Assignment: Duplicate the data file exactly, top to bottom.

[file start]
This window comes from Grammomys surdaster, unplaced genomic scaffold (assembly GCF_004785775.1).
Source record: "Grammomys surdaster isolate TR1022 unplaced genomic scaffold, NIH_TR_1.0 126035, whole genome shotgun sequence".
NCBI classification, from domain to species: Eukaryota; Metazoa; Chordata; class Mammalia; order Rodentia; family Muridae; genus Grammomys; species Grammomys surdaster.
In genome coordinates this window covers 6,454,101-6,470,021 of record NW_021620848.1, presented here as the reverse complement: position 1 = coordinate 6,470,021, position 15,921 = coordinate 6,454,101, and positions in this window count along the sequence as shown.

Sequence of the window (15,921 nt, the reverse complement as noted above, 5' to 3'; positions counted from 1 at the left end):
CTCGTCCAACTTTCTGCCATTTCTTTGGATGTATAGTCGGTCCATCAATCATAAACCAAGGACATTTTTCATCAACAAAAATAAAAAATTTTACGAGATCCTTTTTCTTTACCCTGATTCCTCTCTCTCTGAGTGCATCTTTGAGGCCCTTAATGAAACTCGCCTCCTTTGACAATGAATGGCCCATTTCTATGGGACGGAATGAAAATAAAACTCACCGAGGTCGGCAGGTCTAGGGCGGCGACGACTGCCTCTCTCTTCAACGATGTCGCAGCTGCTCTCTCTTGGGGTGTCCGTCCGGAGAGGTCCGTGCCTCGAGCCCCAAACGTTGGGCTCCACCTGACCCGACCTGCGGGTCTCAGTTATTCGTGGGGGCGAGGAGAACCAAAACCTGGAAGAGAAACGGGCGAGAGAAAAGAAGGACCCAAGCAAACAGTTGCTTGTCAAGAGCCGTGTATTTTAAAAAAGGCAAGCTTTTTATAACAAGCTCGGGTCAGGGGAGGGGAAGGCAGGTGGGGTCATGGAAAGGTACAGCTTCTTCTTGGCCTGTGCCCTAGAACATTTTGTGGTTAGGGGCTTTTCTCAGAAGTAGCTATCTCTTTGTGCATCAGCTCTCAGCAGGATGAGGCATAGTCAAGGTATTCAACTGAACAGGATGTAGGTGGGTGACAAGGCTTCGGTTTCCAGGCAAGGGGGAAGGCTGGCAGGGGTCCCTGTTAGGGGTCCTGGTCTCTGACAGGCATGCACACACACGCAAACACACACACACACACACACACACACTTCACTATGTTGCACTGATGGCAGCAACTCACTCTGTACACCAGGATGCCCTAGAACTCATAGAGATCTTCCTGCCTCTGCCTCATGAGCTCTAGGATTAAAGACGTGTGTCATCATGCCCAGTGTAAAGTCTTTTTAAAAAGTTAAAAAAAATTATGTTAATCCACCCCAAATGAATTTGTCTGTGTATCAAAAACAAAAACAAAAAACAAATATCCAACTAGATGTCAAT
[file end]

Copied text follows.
This window comes from Grammomys surdaster, unplaced genomic scaffold (assembly GCF_004785775.1).
Source record: "Grammomys surdaster isolate TR1022 unplaced genomic scaffold, NIH_TR_1.0 126035, whole genome shotgun sequence".
NCBI classification, from domain to species: Eukaryota; Metazoa; Chordata; class Mammalia; order Rodentia; family Muridae; genus Grammomys; species Grammomys surdaster.
In genome coordinates this window covers 6,454,101-6,470,021 of record NW_021620848.1, presented here as the reverse complement: position 1 = coordinate 6,470,021, position 15,921 = coordinate 6,454,101, and positions in this window count along the sequence as shown.

Sequence of the window (15,921 nt, the reverse complement as noted above, 5' to 3'; positions counted from 1 at the left end):
CTCGTCCAACTTTCTGCCATTTCTTTGGATGTATAGTCGGTCCATCAATCATAAACCAAGGACATTTTTCATCAACAAAAATAAAAAATTTTACGAGATCCTTTTTCTTTACCCTGATTCCTCTCTCTCTGAGTGCATCTTTGAGGCCCTTAATGAAACTCGCCTCCTTTGACAATGAATGGCCCATTTCTATGGGACGGAATGAAAATAAAACTCACCGAGGTCGGCAGGTCTAGGGCGGCGACGACTGCCTCTCTCTTCAACGATGTCGCAGCTGCTCTCTCTTGGGGTGTCCGTCCGGAGAGGTCCGTGCCTCGAGCCCCAAACGTTGGGCTCCACCTGACCCGACCTGCGGGTCTCAGTTATTCGTGGGGGCGAGGAGAACCAAAACCTGGAAGAGAAACGGGCGAGAGAAAAGAAGGACCCAAGCAAACAGTTGCTTGTCAAGAGCCGTGTATTTTAAAAAAGGCAAGCTTTTTATAACAAGCTCGGGTCAGGGGAGGGGAAGGCAGGTGGGGTCATGGAAAGGTACAGCTTCTTCTTGGCCTGTGCCCTAGAACATTTTGTGGTTAGGGGCTTTTCTCAGAAGTAGCTATCTCTTTGTGCATCAGCTCTCAGCAGGATGAGGCATAGTCAAGGTATTCAACTGAACAGGATGTAGGTGGGTGACAAGGCTTCGGTTTCCAGGCAAGGGGGAAGGCTGGCAGGGGTCCCTGTTAGGGGTCCTGGTCTCTGACAGGCATGCACACACACGCAAACACACACACACACACACACACACACTTCACTATGTTGCACTGATGGCAGCAACTCACTCTGTACACCAGGATGCCCTAGAACTCATAGAGATCTTCCTGCCTCTGCCTCATGAGCTCTAGGATTAAAGACGTGTGTCATCATGCCCAGTGTAAAGTCTTTTTAAAAAGTTAAAAAAAATTATGTTAATCCACCCCAAATGAATTTGTCTGTGTATCAAAAACAAAAACAAAAAACAAATATCCAACTAGATGTCAAT